You summed up what I didn't know I was thinking when I watched his response. Who knows if it is nature or a choice? Who gives a rats ass? If you are happy and nobody gets hurt, I could care less.



Frankly, I think that answer would have been the best any politician could have given.

Anonymous said...

I'm sorry - did I miss something? Are Methodists insisting that their CHOICE be granted civil rights status?

Nature vs. choice DOES matter in the long run. If it's proven that gays are gay because they're wired that way at birth, I'll support their civil rights as a minority all day long.

But if it's a choice, they don't have a leg to stand on.

norm said...

I guess "choice" is a less desirable option because then people will say, "You chose this? Well then, if you don't like being treated like crap... stop being gay and go straight."
A stupid reaction, but I do think people would act that way...and I can certainly understand the desire to avoid that kind of shit.

And...even though I figure there are all kinds of reasons why someone might be gay, I agree with you....why is it anyone else's business?

Sydelle Pearl said...

Could Anonymous please provide some reasoning for his statement that if it's a choice, they don't have a leg to stand on? What is that arbitrary statement based on? Would it be okay to deny civil rights to people who chose a certain profession for example? Or chose to shave their heads? Thanks!

Michael Markowitz said...

>>I'm sorry - did
>>I miss something?
>>Are Methodists
>>insisting that
>>their CHOICE be
>>granted civil rights
>>status?

If you're not aware that all Americans have the RIGHT to observe any religion they CHOOSE then the answer is yes. You have missed quite a lot.

And by the way? Unless you were born in your present dwelling and city, you better hope the government respects your CHOICE to live there.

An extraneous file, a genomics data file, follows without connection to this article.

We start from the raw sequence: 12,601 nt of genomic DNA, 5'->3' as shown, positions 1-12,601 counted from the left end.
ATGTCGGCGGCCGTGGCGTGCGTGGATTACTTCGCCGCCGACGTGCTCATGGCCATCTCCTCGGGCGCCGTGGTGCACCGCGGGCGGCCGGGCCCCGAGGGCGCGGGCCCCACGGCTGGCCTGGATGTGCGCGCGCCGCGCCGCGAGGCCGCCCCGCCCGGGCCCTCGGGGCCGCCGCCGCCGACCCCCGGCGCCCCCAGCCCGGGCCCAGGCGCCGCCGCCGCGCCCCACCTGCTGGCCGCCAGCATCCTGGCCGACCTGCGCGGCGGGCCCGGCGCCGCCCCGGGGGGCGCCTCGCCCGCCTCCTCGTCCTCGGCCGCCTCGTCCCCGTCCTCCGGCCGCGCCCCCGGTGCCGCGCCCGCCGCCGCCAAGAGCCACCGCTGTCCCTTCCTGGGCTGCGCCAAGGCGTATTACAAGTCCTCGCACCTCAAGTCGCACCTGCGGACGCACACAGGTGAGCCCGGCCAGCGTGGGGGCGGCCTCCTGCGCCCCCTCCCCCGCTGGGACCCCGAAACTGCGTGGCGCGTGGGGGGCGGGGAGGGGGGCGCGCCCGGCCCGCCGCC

Do yourself a favor. Stay anonymous.

Grubber said...

Great post.

My underlying fear (white married male here-full disclosure) is if it is tracked down to a gene or whatever and confirmed that gays are born and it is not a choice.

In the words of Julie Stiles from the Bourne Supremacy, "Scary version?"

The next thought will be, "we can fix that".

Michael Markowitz said...

Thanks, Grubber. You're absolutely right. Science moves along (as it should) and our ability to cope with its consequences races to keep up. (Or in the case of the Creationism and Intelligent Design crowds, digs in and tugs back)

We already have the hideous nightmare (IMHO) of women having litters of 5 or 6 or more babies, simply because science makes it possible.

We will have to make the kind of choice you talk about sooner than we think. Parents will probably be able to choose eye color and hair color and all of that stuff... Frankly, judging from most people's homes, clothes and kids' names, I'm not sure everyone has the class and taste to design a human. Are any of us looking forward to "pimped out" babies? Would you really want your height decided by the person who named you "Amythyiste" or "Lexus" or "Synn'Seer" or Anferny"?

I actually hope it's a choice. That seems more freeing to me. That each of us is born a blank slate, and we can make choices along the way. To me "something you're born with" evokes a disease.

On the other hand, I think it would be great if you could "retrofit" yourself. Sort of DNA-plasty. As much as we like to think that, for example, all white people love being white, and all black people love being black, it's just not logical.

Grubber said...

Whole scary area. I can see the pitch for a movie.

It's Brokeback mountain meets Logan's Run, but with Vera Wang designed jumpsuits and Manolo Blahnik boots.

Title.....Purity in the City.

Okay...going for a drink after that one.
cheers
Dave.